• Require, in publications and conference presentations, full signed disclosure of all financial interests;
  • Not participate in undisclosed paid authorship arrangements in industry-sponsored publications or presentations;
  • Guarantee accessibility to all data and control of statistical analysis by investigators and appropriate auditors/reviewers; and
  • Require that academic researchers, when they work in contract research organizations (CRO) or act as contract researchers, make clear statements of their affiliation; require that such researchers publish only under the auspices of the CRO.

Common Grant Questions

ENC research allows a maximum indirect cost recovery of 10%.

Proposed budget and timeline should align with work proposed. Principal investigator salary may be included up to a maximum of 20% if justified.

ENC strives to notify investigators of research awards by the end of the second quarter of the calendar year. Based on prior years, final contracts are typically executed by the end of the third quarter, with first payments distributed late during that calendar year.

ENC typically receives 40-50 LOIs each year.

Although the number fluctuates year to year, approximately 15 full proposals are requested from the pool of LOIs. From these applications, approximately 50% are funded in part or in full.

ENC accepts LOIs from investigators outside of the United States.

ENC has co-funded several projects with other organizations and encourages investigators to seek co-funding opportunities. Questions regarding co-funded projects should be directed to

ENC utilizes external experts in nutrition science and related fields to review grant submissions, focusing on the following key questions:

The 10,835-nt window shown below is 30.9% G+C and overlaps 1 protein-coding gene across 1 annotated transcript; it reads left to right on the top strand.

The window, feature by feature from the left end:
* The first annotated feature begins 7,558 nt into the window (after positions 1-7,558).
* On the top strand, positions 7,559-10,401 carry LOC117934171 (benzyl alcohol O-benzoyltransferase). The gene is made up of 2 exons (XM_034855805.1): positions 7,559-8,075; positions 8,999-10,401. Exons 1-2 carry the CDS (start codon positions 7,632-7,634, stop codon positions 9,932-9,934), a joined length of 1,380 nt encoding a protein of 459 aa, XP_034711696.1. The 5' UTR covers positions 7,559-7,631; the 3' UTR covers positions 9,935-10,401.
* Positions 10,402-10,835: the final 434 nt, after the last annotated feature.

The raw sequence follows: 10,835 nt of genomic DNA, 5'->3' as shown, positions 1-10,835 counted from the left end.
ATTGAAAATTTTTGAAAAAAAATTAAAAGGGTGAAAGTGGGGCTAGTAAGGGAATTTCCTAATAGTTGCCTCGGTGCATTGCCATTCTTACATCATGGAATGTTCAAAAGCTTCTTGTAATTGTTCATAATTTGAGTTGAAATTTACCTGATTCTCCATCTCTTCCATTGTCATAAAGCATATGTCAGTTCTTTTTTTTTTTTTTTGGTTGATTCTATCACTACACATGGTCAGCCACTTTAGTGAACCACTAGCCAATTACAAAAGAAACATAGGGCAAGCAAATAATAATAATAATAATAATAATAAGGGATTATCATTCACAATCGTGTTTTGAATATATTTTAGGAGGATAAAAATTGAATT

• Are the hypotheses and objectives sound and achievable?
  • Is the experimental design appropriate for addressing the proposed objectives?
  • Does the investigative team have the expertise and facilities to execute the protocol?
  • Does the proposal align with the priority research areas outlined each year?

Decisions for funding are based on the recommendations of these experts as well as current research priorities.

Addition, Not Subtraction to Best Support Clients

NCU Angela Gomez 720x274

Addition, Not Subtraction To Best Support Clients

Angela Gomez, RDN

Nutritious Dietary Patterns


Key messages

  • Focusing on what can be added rather than reduced or eliminated, when it comes to behavior change, may help build a growth mind-set and build self-efficacy in the clients we work with.
  • Supporting clients on their health journey by adding to the behaviors they are already engaged in is a more collaborative and positive approach that may increase success and reduce harm.

When discussing behavior change, emphasizing addition (rather than harping on subtraction), can create a mind shift in the individuals and families we work with. Focusing on the addition of health behaviors gives people more options and helps create an experimental environment, rather than a “pass-fail” environment. If we help develop this skill in parents or guardians, then they, in turn, can influence their family in a similar way. This is where the “think addition, not subtraction” phrase comes into play.

I have used this phrase in my work with private clients, youth sports teams, collegiate athletes, and clients with eating disorders. In my sessions, I’ll often redirect the “subtraction talk” and ask open-ended questions to elicit some “addition talk”. I am not as concerned with emphasizing the behavior a client wants to avoid; I am interested in the behavior they want to change – given what they have available to them now (i.e., time, food accessibility, etc.). There is hope and positivity in the idea of adding small behavior modifications, whereas only focusing on avoiding habitual behaviors can feel defeating.